The perpetuation of the saccharine narrative is enabled by, among other things, the cherry-picking of Mandela's own words. One endlessly quoted passage has been the end of Mandela's opening statement at the start of his trial on charges of sabotage, at the Supreme Court of South Africa, on April 20th, 1964:
During my lifetime I have dedicated myself to this struggle of the African people. I have fought against white domination, and I have fought against black domination. I have cherished the ideal of a democratic and free society in which all persons live together in harmony and with equal opportunities. It is an ideal which I hope to live for and to achieve. But if needs be, it is an ideal for which I am prepared to die.
This is stirring stuff, and worthy of being engraved into the marble of a monument, but only if you bother to read the preceding 10,000 words. In a far-reaching statement notable for its pellucidity, Mandela lays out the circumstances and philosophy that resulted in armed struggle against the regime.
I have already mentioned that I was one of the persons who helped to form Umkhonto [we Sizwe, the armed wing of the ANC]. I, and the others who started the organisation, did so for two reasons. Firstly, we believed that as a result of Government policy, violence by the African people had become inevitable, and that unless responsible leadership was given to canalise and control the feelings of our people, there would be outbreaks of terrorism which would produce an intensity of bitterness and hostility between the various races of this country which is not produced even by war. Secondly, we felt that without violence there would be no way open to the African people to succeed in their struggle against the principle of white supremacy. All lawful modes of expressing opposition to this principle had been closed by legislation, and we were placed in a position in which we had either to accept a permanent state of inferiority, or to defy the government. We chose to defy the law. We first broke the law in a way which avoided any recourse to violence; when this form was legislated against, and then the government resorted to a show of force to crush opposition to its policies, only then did we decide to answer violence with violence.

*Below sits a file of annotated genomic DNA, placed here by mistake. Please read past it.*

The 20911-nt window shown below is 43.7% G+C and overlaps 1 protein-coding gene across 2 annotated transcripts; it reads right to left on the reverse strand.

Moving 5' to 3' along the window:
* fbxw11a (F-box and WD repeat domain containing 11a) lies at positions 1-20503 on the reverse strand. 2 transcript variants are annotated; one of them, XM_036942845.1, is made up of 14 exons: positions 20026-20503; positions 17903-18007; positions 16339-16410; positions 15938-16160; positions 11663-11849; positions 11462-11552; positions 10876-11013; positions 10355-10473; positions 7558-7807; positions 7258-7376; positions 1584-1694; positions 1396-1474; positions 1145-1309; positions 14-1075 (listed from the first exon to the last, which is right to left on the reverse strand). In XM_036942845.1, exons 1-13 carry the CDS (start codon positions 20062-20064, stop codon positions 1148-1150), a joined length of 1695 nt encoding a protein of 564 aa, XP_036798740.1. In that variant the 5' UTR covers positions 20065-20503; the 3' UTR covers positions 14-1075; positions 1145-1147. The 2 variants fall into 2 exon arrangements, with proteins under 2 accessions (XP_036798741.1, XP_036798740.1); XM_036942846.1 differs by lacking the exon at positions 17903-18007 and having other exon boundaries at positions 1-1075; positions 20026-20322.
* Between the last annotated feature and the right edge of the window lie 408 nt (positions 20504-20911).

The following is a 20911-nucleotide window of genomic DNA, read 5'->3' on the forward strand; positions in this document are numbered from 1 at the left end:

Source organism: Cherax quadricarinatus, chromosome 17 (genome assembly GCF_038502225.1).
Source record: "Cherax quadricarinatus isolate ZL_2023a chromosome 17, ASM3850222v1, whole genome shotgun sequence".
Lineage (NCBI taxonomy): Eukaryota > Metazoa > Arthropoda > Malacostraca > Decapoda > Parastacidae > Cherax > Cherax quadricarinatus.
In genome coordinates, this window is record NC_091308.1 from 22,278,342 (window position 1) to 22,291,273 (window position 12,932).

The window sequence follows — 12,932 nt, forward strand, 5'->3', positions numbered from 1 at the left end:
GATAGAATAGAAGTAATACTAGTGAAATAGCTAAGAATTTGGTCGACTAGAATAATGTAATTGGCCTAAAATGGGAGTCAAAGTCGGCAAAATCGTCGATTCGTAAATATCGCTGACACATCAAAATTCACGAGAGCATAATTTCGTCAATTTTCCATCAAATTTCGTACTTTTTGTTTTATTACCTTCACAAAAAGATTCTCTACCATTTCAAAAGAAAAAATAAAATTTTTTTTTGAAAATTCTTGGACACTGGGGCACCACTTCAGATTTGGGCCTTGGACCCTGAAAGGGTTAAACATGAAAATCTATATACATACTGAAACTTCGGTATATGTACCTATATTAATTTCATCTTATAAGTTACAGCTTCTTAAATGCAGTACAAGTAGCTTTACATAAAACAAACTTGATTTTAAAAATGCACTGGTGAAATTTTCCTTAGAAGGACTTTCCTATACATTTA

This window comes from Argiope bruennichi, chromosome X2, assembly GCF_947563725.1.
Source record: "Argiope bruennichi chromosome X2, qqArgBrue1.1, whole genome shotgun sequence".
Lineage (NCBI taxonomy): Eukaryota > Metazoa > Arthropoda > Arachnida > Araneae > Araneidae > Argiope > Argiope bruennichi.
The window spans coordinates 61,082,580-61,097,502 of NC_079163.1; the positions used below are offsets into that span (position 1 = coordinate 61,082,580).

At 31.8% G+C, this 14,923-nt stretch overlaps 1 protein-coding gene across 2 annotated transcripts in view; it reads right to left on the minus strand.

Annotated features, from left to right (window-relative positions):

Without this context, Mandela's lofty concluding paragraph is as cheap as a Hallmark card. It's now clear to the reader exactly the lengths to which Mandela would be willing to go to die for his beliefs – not as a lamb to slaughter, but as a fiery revolutionary. It is difficult to conceive of Gandhi initiating such actions. But why was Mandela prepared at that point to resort to violence?
by Madhu Kaza
During the month or so that my father spent in an Intensive Care Unit in a hospital in suburban Detroit, my travel habits changed in peculiar ways. Not knowing ahead of time the duration of my stay in Detroit nor how long I would be back home in New York before being called again to the Midwest, I was hardly able to pack anything at all. Yet I could not help but take luggage with me, so more than once I travelled with an empty suitcase, which brought to mind the image of an out-of-work businessman who still carries his briefcase everywhere. What I did pack were vegetables. I found myself regularly transporting produce from one state to the other. If I had lettuce in my fridge in New York I would carry it with me on the flight to Detroit imagining the salad I would make at my parents' house. One time, I took two carrots from my mother's fridge and put them in my vacant suitcase so that I could use them in a lentil soup I planned to make when I returned to New York. Suddenly, using an airline carrier to transport the ingredients I had gathered for the day's lunch or dinner not only made sense, but also seemed vital to my well-being. I think it allowed me to feel a kind of continuity between morning in the ICU with my father in Michigan and early evening alone in my apartment in New York at a time when I felt quite dislocated from the routines of my life. During this same period of time there was another odd development, which I understood far less: I became a person who felt compelled to take a fifteen hour train journey instead of a routine one and a half hour flight.